New Jersey Public Intoxication Laws

New Jersey does not criminalize public intoxication. Like many states, New Jersey’s stated policy is to treat (rather than prosecute) people who have alcohol problems.

For more information on public intoxication laws generally, see Public Intoxication Laws and Penalties.

State Law

Even though public intoxication is not a crime in New Jersey, people who are intoxicated and operate a vehicle or other machinery in public can still be prosecuted and convicted of driving under the influence (DUI) or similar crimes.

(N.J. Stat. Ann. § 26:2B-26.)

People who are intoxicated and commit other crimes, such as sexual assault or robbery, can still be convicted and punished for those crimes.

Protective Custody

Under New Jersey’s laws, police officers and emergency medical personnel may take a person who is intoxicated in public into protective custody and bring the person to his or her residence or to a treatment center.

If the person is incapacitated (unconscious, incapable of making rational decisions, in need of serious medical attention, or likely to suffer significant harm), the officer must take the person to a treatment facility.

People who are taken into protective custody are not under arrest but they may be searched. Police may also ask the person to submit to a field sobriety test or breathalyzer test and, if necessary, use force to take a person into custody so long as it is not likely to cause injury.

(N.J. Stat. Ann. § § 26:2B-8, 26:2B-16.)

For example, if a police officer sees a group of people on the street who have clearly been drinking and one of them is so drunk that the person cannot walk or stand up, has slurred speech and is disoriented, the officer would have to take the person to a treatment center. If the other people in the group were not similarly incapacitated, the officer could bring those people to their homes or to a treatment center, or merely send them on their way.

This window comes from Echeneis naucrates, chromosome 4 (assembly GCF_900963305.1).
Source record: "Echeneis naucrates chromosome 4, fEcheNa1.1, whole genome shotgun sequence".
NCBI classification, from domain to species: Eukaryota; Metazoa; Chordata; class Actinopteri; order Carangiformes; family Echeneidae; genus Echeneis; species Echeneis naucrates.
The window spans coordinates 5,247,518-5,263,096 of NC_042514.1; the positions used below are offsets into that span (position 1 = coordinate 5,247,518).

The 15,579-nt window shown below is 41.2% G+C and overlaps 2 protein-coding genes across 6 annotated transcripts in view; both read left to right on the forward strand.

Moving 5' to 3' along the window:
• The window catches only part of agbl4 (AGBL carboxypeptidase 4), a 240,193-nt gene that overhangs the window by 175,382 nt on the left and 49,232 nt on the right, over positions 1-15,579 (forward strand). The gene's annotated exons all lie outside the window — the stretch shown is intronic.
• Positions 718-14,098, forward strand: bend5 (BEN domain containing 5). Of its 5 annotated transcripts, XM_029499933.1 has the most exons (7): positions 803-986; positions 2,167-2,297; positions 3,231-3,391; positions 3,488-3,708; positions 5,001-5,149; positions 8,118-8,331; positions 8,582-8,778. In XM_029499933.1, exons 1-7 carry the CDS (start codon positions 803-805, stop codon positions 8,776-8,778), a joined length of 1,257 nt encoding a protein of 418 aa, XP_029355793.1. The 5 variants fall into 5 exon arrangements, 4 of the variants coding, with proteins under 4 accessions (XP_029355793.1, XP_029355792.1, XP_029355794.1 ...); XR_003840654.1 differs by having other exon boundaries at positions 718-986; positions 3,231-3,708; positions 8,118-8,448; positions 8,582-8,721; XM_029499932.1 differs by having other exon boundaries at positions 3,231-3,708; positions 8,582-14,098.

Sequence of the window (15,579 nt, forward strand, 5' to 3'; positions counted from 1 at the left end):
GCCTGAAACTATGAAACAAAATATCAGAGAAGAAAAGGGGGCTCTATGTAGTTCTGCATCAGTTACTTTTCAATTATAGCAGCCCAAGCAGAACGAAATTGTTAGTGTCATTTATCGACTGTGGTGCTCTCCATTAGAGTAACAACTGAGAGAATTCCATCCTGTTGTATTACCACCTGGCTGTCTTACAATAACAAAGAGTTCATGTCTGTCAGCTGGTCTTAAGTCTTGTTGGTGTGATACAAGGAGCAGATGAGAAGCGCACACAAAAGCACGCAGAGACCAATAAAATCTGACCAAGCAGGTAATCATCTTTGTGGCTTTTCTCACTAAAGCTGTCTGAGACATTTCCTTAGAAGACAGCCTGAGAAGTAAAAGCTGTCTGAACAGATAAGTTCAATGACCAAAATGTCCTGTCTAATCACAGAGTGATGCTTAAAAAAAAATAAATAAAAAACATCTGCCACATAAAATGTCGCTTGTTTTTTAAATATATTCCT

Local Regulation

Local governments in New Jersey, including counties and cities, are not permitted to pass laws criminalizing public intoxication.

(N.J. Stat. Ann. § 26:2B-26.)

Generally, however, local governments are allowed to limit the use and sale of alcohol to certain times, places, and people.

Obtaining Legal Assistance

If you are charged with a crime in New Jersey, you should contact a local criminal defense attorney. An attorney can help you navigate the criminal justice system and obtain the best possible outcome in your case.

Talk to a Lawyer

Start here to find criminal defense lawyers near you.

How it Works

  1. Briefly tell us about your case
  2. Provide your contact information
  3. Choose attorneys to contact you
DEFEND YOUR RIGHTS

Talk to a Defense attorney

We've helped 95 clients find attorneys today.

How It Works

  1. Briefly tell us about your case
  2. Provide your contact information
  3. Choose attorneys to contact you